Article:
Las Vegas Sun

September 22, 2014

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Las Vegas budget remains unbalanced

Budget history

Las Vegas’ annual revenue fell almost 14 percent before hitting bottom in 2012. Since then, revenue is up $37 million.

Revenue/expenses

2008: $523 million/$514 million

2009: $499 million/$498 million

2010: $466 million/$480 million

2011: $454 million/$455 million

2012: $452 million/$459 million

2013: $471 million/$461 million

2014: $467 million/$474 million

2015: $489 million/$498 million

Source: City of Las Vegas

The Las Vegas city budget got busted in the recession.

The number of tourists visiting the city dropped and tax revenue fell. To keep pace with a $71 million decrease in revenue over four years, City Manager Betsy Fretwell laid off workers and left positions vacant.

But the city’s 2015 budget, approved last week, shows the city continues its comeback.

The city of about 600,000 residents is hiring again, and revenue is projected to reach its highest level since 2009. Officials plan to add more police officers and open a new fire station in the upcoming budget year that begins July 1.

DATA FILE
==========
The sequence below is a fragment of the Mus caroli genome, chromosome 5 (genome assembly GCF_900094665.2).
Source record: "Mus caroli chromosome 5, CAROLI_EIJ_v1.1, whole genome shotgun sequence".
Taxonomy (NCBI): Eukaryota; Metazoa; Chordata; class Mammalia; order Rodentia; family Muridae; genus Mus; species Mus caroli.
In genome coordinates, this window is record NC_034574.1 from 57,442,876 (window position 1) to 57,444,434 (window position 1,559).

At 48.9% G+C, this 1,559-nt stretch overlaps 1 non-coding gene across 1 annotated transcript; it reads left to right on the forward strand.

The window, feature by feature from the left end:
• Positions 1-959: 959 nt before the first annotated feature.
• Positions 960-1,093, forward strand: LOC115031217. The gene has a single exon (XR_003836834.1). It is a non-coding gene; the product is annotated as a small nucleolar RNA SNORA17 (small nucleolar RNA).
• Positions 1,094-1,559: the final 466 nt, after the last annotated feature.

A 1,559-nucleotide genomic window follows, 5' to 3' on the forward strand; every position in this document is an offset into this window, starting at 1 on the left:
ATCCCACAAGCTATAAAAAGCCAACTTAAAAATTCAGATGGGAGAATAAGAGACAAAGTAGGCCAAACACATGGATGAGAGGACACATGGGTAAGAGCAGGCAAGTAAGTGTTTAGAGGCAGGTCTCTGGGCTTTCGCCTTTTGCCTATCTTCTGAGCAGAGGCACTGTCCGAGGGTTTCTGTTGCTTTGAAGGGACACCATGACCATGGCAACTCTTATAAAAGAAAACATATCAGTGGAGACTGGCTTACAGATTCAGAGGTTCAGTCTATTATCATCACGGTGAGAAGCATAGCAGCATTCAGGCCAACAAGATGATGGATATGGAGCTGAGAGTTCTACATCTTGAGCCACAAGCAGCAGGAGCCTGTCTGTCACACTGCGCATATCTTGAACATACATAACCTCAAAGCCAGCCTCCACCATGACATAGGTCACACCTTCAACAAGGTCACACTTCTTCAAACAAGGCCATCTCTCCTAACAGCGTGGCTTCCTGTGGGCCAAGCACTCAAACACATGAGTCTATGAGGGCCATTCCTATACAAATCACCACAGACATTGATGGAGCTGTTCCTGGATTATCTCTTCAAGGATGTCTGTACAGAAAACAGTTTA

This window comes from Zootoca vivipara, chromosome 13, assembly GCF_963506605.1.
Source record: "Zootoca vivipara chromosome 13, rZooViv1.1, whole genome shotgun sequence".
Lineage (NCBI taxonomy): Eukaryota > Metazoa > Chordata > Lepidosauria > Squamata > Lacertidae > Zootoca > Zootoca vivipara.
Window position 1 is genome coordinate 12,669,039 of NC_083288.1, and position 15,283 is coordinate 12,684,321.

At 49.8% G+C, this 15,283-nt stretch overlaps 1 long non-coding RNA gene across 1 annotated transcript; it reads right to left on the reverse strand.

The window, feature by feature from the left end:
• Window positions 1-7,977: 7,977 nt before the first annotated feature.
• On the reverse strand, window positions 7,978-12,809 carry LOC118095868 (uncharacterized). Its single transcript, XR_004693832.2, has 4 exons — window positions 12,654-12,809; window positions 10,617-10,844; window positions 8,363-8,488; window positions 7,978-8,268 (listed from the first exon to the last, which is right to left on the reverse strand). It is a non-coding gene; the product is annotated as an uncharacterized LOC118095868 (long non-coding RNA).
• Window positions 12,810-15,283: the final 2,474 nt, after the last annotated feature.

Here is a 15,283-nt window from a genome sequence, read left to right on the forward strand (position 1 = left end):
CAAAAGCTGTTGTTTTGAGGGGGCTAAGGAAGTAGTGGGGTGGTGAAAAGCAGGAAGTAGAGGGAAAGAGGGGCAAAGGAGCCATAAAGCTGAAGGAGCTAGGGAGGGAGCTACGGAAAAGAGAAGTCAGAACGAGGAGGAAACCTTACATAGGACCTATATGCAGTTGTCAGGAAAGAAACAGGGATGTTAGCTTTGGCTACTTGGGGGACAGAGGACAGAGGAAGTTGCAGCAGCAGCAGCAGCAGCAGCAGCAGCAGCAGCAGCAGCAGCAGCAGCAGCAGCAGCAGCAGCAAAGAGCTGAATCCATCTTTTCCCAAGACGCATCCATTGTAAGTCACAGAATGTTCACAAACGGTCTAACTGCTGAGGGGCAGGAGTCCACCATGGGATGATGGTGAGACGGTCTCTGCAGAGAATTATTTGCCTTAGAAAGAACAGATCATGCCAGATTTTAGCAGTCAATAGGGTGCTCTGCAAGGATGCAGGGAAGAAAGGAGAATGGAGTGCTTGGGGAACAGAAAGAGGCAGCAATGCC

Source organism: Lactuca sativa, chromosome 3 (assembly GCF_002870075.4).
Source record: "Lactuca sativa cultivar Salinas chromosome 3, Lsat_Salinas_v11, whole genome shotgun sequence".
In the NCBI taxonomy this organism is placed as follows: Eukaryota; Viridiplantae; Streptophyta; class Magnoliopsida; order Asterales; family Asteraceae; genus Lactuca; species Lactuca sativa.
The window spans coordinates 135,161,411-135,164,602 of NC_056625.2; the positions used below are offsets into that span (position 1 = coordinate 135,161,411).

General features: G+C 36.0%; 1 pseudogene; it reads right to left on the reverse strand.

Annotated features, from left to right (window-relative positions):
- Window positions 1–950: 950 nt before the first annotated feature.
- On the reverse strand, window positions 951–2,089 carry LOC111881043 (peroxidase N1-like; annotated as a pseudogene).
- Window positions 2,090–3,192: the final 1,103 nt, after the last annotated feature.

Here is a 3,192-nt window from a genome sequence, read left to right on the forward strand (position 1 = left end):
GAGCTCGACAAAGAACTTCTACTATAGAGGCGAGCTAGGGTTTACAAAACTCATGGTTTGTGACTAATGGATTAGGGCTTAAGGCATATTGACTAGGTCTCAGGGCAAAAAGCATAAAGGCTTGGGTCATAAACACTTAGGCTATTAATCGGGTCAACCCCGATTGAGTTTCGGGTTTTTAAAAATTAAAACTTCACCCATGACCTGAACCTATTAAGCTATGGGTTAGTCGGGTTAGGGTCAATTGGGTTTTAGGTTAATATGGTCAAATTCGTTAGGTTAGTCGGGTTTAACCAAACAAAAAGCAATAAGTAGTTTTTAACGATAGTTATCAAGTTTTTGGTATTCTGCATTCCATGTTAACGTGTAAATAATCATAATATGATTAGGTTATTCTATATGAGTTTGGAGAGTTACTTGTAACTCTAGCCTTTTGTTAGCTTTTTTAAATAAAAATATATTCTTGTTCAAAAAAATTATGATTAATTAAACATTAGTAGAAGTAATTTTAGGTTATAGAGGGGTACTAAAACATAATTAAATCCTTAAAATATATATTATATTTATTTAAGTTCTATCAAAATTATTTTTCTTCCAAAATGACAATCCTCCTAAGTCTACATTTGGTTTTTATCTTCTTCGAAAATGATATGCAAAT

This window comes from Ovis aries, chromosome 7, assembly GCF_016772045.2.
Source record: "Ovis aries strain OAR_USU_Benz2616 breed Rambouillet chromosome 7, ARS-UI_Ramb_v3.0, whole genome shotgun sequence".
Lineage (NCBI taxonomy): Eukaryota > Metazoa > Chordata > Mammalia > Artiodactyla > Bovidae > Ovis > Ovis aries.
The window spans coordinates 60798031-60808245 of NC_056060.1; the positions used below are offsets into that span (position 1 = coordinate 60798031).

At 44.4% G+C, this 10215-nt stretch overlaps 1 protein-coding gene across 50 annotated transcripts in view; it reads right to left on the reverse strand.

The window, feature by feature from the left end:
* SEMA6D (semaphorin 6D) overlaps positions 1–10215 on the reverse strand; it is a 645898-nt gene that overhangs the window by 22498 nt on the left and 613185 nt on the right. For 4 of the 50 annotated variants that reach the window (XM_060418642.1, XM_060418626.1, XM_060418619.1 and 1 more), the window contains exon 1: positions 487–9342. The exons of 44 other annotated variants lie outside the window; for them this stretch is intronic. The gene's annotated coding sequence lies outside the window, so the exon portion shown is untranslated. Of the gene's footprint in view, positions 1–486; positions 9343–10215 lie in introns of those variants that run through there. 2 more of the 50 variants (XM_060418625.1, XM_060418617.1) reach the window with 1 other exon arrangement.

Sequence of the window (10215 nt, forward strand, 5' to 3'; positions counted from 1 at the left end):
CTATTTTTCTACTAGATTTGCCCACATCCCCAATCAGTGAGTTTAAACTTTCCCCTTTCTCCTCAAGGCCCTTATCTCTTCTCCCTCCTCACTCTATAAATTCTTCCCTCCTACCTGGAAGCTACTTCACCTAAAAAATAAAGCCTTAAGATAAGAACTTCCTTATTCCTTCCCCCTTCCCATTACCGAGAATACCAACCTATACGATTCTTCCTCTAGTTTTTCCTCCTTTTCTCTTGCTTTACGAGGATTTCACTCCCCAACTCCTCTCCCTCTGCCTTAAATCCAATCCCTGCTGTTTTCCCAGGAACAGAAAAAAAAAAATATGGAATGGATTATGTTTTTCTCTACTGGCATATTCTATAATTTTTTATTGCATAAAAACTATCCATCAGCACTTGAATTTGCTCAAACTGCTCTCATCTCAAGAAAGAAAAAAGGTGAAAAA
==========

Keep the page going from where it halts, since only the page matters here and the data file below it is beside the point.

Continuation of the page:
Even with the growing revenue, the city will need to tap its $100 million reserve to find $9 million to balance the budget, a requirement under state law.

It is “still a holding-the-line budget,” Councilman Bob Coffin said. “We don’t have nearly enough employees to address needs right now, as the city has grown since the recession.”

Where does the city’s revenue come from?

A little more than half of the city’s money — $253 million — comes from sales taxes. The city gets another $91 million from property taxes and $81 million from license and franchise fees.

Where does the money go?

About half of Las Vegas’ money goes to salaries and benefits, and a quarter pays for Metro police services. About 17 percent goes to supplies and 3.5 percent to pay off debt.

The city’s bill to Metro will grow by 6 percent, to $128 million, next year. The city spends two-thirds of its money on public safety and 9 percent on culture and recreation.

More staff, new buildings

The city will hire 41 new employees, including 30 in public safety. Fretwell said the city also will build a new fire station, expand the jail and add staff.

The fire department will hire 12 firefighters for a new station near Bonanza Road at Lamb Boulevard. The $6.7 million building is expected to open this summer to serve the growing number of emergency calls on the city’s eastern edge, city spokesman Jace Radke said.

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